One of the many benefits of phototherapy is the flexibility of treatment. The phototherapy unit is available during normal business hours, Monday thru Friday. During each session, you check in the front desk, then go back to the phototherapy room. Provided are moisturizers to apply to the affected areas and then the phototherapy unit will prompt you the time of treatment. After the treatment is complete, it is recommended to apply the provided sunscreen to your sun exposed skin before leaving the office.

Your provider and staff will be on site to oversee your treatment and answer any questions you may have.

How many treatments are needed to achieve desired results?

Phototherapy treatments are usually administered two or three times per week, typically seeing results within 4-6 weeks. Patients who consistently undergo treatments as directed by their physician will experience the best results.

What kinds of results are possible?

Narrow band UVB light therapy can completely clear the skin of psoriasis symptoms after 20-25 sessions. Although not all patients clear with phototherapy, the majority of people see significant improvement of their skin, some with remission.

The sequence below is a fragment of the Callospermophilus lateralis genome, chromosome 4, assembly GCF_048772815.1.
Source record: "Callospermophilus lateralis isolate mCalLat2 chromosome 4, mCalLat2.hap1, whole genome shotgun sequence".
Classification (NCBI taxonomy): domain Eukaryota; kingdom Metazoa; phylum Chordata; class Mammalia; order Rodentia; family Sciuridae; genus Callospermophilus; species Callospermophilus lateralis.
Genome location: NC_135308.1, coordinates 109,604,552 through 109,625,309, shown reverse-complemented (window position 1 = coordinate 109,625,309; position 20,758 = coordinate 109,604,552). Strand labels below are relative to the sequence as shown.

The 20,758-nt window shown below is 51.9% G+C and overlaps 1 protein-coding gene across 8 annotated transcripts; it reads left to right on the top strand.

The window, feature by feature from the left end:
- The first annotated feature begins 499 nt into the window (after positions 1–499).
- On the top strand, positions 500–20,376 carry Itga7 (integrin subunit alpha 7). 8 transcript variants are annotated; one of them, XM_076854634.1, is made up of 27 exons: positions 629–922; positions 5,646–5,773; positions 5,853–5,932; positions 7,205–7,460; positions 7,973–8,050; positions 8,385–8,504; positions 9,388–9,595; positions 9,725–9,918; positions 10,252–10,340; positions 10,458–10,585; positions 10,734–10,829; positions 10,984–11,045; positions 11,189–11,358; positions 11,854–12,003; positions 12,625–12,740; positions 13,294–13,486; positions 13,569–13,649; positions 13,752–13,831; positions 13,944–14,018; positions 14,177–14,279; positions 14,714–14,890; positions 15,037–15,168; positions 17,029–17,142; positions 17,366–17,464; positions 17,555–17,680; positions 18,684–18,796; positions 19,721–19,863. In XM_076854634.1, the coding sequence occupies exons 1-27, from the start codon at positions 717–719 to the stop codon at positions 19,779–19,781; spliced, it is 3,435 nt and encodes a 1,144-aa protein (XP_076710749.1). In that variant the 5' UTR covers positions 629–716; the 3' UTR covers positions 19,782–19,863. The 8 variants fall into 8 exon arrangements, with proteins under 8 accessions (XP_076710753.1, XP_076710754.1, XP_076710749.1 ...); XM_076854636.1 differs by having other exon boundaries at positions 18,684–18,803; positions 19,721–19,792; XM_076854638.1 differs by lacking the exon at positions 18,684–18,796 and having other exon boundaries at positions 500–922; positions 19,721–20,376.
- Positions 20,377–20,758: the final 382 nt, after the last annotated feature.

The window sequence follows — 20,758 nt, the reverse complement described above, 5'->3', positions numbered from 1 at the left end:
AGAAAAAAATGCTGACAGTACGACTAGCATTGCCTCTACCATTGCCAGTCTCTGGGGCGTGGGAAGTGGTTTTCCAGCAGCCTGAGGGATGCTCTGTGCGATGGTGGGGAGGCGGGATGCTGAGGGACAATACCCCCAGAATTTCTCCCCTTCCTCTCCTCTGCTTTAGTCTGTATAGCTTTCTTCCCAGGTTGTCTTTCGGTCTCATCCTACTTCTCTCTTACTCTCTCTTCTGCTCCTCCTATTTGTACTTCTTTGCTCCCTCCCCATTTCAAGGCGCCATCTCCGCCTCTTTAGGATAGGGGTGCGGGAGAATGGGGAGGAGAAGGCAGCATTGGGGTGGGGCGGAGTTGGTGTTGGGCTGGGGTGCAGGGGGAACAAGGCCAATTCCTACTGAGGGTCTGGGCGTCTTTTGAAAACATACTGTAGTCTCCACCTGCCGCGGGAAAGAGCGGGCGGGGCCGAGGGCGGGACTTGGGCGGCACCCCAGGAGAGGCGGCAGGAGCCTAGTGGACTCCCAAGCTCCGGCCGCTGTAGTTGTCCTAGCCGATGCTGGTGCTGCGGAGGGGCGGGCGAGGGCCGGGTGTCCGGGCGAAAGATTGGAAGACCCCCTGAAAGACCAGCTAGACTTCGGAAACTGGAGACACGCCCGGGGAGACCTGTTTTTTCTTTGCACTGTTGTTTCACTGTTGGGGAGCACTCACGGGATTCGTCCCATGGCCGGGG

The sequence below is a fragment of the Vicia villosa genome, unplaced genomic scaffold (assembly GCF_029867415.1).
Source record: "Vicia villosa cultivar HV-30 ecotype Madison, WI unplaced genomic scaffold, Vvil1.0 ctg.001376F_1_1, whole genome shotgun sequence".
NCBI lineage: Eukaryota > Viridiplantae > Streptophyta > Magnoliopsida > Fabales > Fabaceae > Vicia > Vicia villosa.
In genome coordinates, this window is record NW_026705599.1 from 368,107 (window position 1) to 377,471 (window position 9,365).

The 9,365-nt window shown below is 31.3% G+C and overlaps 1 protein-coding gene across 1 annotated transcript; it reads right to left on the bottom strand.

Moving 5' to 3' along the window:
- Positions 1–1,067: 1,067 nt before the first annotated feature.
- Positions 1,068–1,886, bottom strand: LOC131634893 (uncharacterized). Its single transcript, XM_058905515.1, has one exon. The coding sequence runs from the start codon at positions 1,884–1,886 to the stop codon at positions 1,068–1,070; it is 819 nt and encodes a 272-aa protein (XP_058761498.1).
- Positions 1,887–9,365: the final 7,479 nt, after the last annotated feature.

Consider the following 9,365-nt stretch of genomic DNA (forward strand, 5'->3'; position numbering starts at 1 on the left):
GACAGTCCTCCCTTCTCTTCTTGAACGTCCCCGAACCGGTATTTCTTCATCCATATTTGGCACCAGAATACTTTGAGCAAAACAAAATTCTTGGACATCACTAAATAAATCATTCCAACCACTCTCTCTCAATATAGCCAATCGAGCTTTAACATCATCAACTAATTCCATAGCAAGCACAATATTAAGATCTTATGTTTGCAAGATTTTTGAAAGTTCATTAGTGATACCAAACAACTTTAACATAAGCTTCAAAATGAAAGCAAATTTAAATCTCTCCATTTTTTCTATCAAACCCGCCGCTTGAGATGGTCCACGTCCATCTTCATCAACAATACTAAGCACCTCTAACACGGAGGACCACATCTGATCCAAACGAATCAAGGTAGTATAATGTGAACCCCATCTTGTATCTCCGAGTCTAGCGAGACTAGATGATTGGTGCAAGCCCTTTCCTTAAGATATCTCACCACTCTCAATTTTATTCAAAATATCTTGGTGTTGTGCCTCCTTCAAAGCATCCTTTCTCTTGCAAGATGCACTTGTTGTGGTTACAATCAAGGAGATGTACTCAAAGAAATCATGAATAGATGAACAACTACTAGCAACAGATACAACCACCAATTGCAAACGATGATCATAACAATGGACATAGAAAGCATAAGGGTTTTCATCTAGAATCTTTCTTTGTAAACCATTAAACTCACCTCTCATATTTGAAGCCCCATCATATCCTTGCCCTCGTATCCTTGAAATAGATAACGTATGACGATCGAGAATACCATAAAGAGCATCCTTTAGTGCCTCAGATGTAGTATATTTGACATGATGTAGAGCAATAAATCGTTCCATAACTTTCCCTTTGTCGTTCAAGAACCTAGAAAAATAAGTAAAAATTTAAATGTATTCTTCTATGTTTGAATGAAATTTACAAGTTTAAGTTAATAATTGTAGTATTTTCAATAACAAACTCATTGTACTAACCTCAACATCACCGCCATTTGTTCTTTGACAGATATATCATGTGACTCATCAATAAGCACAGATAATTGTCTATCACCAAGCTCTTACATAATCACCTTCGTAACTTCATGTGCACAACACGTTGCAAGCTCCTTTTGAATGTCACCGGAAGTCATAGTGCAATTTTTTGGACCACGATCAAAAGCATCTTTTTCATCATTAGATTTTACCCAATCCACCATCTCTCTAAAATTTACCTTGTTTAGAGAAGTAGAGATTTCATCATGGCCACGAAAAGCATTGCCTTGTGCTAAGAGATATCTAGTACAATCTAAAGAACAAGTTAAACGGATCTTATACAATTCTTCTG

What are the risks or side effects of UV light therapy?

While normal exposure to UV light can cause skin damage, aging, and skin cancer, the risks of those from phototherapy is low as it is monitored by a professional. Common effects of narrow band treatments include mild skin redness, tanning, dryness, and minor irritation/itching. Your dermatologist will work with you to minimize these effects.

Are phototherapy treatments covered by insurance?

Some insurance plans cover phototherapy for psoriasis. You will need to check directly with your carrier to find out if it’s something they will cover for you.

 


Michael Rains, MD

Michael Rains, MD, FAAD is a board certified dermatologist that practiced at Westlake Dermatology until July 2018. Dr. Rains has since relocated and is currently practicing in Asheville, North Carolina. He completed medical school at the University of Texas Medical Branch in Galveston, where he graduated as a member of the Alpha Omega Alpha medical honor society. During medical school, Dr. Rains was awarded the Thomas B. Freese Award for Overall Excellence in Dermatology and received Magna Cum Laude for his research in Dermatology.


4 Responses to “Controlling Psoriasis with Phototherapy”

  1. Jarek says:

    I’ve been struggling with mild psoriasis for many years now. I did photo therapy few years back and it helped. Do you guys accept Aetna health insurance?

  2. Bonnie says:

    I have nail psoriasis. I use several RX topical ointments. Not interested in oral RX. Do you use the photo therapy on nails?

    • WD Staff WD Staff says:

      Hi Bonnie, photo therapy on/around the nails can be an effective way to manage symptoms in some instances. If you are in the Austin area, please give us a call to setup an appointment. Our dermatologists can assess your specific characteristics to see if photo therapy will be a good fit!

      Thanks,
      WD Staff